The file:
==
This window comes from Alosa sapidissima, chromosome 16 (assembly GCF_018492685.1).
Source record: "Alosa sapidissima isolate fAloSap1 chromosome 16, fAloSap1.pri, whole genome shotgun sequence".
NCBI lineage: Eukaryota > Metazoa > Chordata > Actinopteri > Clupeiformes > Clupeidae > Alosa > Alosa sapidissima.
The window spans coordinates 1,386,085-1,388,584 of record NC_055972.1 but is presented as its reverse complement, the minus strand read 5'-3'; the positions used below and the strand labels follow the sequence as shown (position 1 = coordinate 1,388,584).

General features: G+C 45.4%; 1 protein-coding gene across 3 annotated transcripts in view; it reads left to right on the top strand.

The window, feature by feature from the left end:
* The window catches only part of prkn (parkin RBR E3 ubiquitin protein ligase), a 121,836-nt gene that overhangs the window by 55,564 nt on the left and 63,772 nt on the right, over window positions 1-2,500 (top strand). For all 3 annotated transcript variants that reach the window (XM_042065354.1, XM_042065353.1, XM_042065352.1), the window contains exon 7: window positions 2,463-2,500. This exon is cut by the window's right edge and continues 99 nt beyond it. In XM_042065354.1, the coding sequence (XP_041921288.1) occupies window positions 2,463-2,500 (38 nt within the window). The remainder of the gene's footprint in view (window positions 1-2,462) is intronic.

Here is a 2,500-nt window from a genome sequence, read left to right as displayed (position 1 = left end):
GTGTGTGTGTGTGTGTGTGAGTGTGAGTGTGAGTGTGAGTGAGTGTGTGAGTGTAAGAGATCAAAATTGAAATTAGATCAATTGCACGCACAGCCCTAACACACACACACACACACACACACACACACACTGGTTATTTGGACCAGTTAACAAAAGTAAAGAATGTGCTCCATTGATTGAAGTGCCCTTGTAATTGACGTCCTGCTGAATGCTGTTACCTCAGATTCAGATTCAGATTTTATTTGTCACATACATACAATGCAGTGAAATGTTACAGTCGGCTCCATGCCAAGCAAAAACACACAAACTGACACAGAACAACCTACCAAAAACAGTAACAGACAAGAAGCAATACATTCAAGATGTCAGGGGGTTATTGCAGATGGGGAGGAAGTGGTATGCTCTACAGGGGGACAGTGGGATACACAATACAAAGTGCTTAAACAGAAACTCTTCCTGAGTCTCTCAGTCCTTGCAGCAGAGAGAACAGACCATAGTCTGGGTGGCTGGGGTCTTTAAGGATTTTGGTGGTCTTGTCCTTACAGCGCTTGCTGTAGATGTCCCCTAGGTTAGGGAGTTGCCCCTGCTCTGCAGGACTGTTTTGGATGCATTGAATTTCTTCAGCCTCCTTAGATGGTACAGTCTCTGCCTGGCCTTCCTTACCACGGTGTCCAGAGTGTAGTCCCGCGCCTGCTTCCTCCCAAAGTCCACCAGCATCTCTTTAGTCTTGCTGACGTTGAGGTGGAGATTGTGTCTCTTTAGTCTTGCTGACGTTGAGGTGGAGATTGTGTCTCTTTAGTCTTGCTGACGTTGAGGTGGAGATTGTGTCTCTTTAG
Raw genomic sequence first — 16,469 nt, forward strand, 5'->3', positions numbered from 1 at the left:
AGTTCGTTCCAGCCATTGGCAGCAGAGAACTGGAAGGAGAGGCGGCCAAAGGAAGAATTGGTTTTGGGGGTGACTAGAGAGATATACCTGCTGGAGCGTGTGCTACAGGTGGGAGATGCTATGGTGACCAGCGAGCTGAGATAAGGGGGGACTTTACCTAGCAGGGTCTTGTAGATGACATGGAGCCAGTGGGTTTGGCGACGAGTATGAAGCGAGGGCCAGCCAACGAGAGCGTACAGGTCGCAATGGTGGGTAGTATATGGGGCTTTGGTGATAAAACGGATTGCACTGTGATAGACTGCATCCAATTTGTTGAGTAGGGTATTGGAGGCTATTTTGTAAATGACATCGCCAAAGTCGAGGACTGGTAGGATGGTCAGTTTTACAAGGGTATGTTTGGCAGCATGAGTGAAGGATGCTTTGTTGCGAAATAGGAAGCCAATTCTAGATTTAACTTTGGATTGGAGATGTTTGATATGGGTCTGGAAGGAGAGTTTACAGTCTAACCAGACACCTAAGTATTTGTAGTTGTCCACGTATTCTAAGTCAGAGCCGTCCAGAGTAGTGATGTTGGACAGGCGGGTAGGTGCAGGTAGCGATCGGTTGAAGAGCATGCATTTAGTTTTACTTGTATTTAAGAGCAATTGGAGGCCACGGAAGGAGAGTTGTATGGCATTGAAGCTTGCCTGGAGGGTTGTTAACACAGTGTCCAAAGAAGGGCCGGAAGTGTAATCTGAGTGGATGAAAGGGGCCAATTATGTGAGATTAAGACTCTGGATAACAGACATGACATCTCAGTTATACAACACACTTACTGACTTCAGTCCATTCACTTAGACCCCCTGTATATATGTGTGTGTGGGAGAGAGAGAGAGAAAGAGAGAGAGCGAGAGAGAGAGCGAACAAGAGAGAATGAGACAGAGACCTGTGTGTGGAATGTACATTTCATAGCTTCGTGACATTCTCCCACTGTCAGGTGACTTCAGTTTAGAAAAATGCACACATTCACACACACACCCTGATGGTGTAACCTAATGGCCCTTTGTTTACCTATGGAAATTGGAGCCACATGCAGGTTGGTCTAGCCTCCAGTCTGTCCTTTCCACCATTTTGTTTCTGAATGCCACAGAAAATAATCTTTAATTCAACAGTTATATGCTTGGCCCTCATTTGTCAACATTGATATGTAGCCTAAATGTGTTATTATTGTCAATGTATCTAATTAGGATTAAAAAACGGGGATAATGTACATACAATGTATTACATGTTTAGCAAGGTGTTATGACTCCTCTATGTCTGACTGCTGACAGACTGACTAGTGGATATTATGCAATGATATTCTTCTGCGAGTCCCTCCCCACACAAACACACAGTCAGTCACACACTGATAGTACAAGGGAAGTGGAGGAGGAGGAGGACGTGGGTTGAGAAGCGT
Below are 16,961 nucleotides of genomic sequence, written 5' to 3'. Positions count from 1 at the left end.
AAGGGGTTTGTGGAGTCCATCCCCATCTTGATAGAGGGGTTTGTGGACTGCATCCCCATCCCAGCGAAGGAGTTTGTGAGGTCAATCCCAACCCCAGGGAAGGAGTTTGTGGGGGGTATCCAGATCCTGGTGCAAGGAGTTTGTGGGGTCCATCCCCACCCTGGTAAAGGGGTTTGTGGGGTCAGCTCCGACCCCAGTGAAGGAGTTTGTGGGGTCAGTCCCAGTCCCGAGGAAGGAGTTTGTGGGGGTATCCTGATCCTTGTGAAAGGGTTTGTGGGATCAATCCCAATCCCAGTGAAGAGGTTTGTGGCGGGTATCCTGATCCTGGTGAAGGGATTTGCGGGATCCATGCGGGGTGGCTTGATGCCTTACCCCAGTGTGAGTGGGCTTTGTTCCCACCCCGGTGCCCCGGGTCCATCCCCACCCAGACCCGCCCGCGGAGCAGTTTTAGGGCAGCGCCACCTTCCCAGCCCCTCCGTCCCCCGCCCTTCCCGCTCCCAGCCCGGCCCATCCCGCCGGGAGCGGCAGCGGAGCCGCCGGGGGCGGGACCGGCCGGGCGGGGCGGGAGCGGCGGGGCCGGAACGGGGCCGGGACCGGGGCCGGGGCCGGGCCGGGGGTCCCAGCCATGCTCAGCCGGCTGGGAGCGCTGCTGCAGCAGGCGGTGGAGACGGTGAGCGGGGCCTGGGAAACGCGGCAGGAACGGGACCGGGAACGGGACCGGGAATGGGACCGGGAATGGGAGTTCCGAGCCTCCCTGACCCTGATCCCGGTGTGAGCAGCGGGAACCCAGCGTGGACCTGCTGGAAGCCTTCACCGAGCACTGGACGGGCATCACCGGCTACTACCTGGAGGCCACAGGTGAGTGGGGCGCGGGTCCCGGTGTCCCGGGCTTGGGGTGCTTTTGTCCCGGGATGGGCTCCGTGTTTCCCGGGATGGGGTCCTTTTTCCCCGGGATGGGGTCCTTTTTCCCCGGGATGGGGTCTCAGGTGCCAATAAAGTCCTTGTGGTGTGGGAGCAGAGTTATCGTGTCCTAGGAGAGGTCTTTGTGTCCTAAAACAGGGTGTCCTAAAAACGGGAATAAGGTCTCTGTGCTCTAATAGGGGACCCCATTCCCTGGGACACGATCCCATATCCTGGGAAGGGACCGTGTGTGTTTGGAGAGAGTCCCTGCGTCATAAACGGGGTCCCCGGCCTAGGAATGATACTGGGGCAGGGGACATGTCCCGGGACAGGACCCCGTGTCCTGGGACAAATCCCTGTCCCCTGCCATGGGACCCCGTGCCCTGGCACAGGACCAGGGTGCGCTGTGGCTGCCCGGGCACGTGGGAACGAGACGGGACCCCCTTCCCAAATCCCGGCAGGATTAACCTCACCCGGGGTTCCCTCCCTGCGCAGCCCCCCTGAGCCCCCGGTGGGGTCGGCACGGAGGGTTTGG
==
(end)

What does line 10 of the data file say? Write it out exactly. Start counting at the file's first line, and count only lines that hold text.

Raw genomic sequence first — 16,469 nt, forward strand, 5'->3', positions numbered from 1 at the left: